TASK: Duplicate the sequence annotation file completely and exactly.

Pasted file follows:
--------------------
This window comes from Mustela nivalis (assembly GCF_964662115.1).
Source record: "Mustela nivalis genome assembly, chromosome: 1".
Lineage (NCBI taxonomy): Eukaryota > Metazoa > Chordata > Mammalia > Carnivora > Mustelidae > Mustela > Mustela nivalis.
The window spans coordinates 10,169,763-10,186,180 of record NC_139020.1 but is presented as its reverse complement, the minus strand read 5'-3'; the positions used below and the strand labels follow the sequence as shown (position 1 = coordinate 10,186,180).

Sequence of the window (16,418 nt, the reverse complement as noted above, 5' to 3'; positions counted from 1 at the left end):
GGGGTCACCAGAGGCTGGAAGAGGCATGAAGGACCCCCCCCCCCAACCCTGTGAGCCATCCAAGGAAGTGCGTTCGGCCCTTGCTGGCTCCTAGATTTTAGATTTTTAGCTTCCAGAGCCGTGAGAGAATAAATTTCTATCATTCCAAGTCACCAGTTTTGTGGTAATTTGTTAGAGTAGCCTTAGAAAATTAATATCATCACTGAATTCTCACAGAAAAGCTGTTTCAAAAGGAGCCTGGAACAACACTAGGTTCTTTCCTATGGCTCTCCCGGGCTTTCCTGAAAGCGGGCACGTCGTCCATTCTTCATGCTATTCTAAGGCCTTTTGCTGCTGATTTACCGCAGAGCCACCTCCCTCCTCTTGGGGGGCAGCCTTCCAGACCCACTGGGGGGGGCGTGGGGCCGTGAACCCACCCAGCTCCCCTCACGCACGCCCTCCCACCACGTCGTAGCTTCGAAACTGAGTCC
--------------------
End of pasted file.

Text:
This window comes from Mustela nivalis (assembly GCF_964662115.1).
Source record: "Mustela nivalis genome assembly, chromosome: 1".
Lineage (NCBI taxonomy): Eukaryota > Metazoa > Chordata > Mammalia > Carnivora > Mustelidae > Mustela > Mustela nivalis.
The window spans coordinates 10,169,763-10,186,180 of record NC_139020.1 but is presented as its reverse complement, the minus strand read 5'-3'; the positions used below and the strand labels follow the sequence as shown (position 1 = coordinate 10,186,180).

Sequence of the window (16,418 nt, the reverse complement as noted above, 5' to 3'; positions counted from 1 at the left end):
GGGGTCACCAGAGGCTGGAAGAGGCATGAAGGACCCCCCCCCCCAACCCTGTGAGCCATCCAAGGAAGTGCGTTCGGCCCTTGCTGGCTCCTAGATTTTAGATTTTTAGCTTCCAGAGCCGTGAGAGAATAAATTTCTATCATTCCAAGTCACCAGTTTTGTGGTAATTTGTTAGAGTAGCCTTAGAAAATTAATATCATCACTGAATTCTCACAGAAAAGCTGTTTCAAAAGGAGCCTGGAACAACACTAGGTTCTTTCCTATGGCTCTCCCGGGCTTTCCTGAAAGCGGGCACGTCGTCCATTCTTCATGCTATTCTAAGGCCTTTTGCTGCTGATTTACCGCAGAGCCACCTCCCTCCTCTTGGGGGGCAGCCTTCCAGACCCACTGGGGGGGGCGTGGGGCCGTGAACCCACCCAGCTCCCCTCACGCACGCCCTCCCACCACGTCGTAGCTTCGAAACTGAGTCC